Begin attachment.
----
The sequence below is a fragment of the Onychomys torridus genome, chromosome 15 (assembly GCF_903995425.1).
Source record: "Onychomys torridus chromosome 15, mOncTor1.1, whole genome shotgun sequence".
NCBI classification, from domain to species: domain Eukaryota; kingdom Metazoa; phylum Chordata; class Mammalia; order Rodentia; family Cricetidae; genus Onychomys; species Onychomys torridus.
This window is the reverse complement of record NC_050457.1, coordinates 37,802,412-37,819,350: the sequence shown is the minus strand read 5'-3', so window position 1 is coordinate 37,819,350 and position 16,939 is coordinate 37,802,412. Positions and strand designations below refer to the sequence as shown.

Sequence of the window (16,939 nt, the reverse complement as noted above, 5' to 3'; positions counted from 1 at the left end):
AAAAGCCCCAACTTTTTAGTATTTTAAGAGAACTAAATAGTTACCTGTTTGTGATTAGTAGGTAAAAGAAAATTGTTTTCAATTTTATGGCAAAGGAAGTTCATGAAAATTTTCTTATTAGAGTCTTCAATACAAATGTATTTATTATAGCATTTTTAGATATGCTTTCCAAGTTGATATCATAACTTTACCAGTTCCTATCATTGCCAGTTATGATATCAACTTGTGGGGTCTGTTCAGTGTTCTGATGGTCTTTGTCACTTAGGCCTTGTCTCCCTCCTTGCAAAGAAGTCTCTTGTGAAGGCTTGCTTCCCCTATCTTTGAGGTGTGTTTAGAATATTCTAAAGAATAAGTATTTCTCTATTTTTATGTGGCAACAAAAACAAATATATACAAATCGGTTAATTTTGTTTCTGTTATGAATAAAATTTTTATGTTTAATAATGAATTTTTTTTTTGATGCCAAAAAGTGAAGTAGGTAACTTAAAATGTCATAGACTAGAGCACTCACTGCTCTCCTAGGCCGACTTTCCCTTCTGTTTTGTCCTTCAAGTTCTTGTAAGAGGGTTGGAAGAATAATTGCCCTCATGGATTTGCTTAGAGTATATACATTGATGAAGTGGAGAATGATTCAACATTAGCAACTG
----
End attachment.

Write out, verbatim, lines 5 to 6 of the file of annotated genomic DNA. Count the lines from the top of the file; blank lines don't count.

Sequence of the window (16,939 nt, the reverse complement as noted above, 5' to 3'; positions counted from 1 at the left end):
AAAAGCCCCAACTTTTTAGTATTTTAAGAGAACTAAATAGTTACCTGTTTGTGATTAGTAGGTAAAAGAAAATTGTTTTCAATTTTATGGCAAAGGAAGTTCATGAAAATTTTCTTATTAGAGTCTTCAATACAAATGTATTTATTATAGCATTTTTAGATATGCTTTCCAAGTTGATATCATAACTTTACCAGTTCCTATCATTGCCAGTTATGATATCAACTTGTGGGGTCTGTTCAGTGTTCTGATGGTCTTTGTCACTTAGGCCTTGTCTCCCTCCTTGCAAAGAAGTCTCTTGTGAAGGCTTGCTTCCCCTATCTTTGAGGTGTGTTTAGAATATTCTAAAGAATAAGTATTTCTCTATTTTTATGTGGCAACAAAAACAAATATATACAAATCGGTTAATTTTGTTTCTGTTATGAATAAAATTTTTATGTTTAATAATGAATTTTTTTTTTGATGCCAAAAAGTGAAGTAGGTAACTTAAAATGTCATAGACTAGAGCACTCACTGCTCTCCTAGGCCGACTTTCCCTTCTGTTTTGTCCTTCAAGTTCTTGTAAGAGGGTTGGAAGAATAATTGCCCTCATGGATTTGCTTAGAGTATATACATTGATGAAGTGGAGAATGATTCAACATTAGCAACTG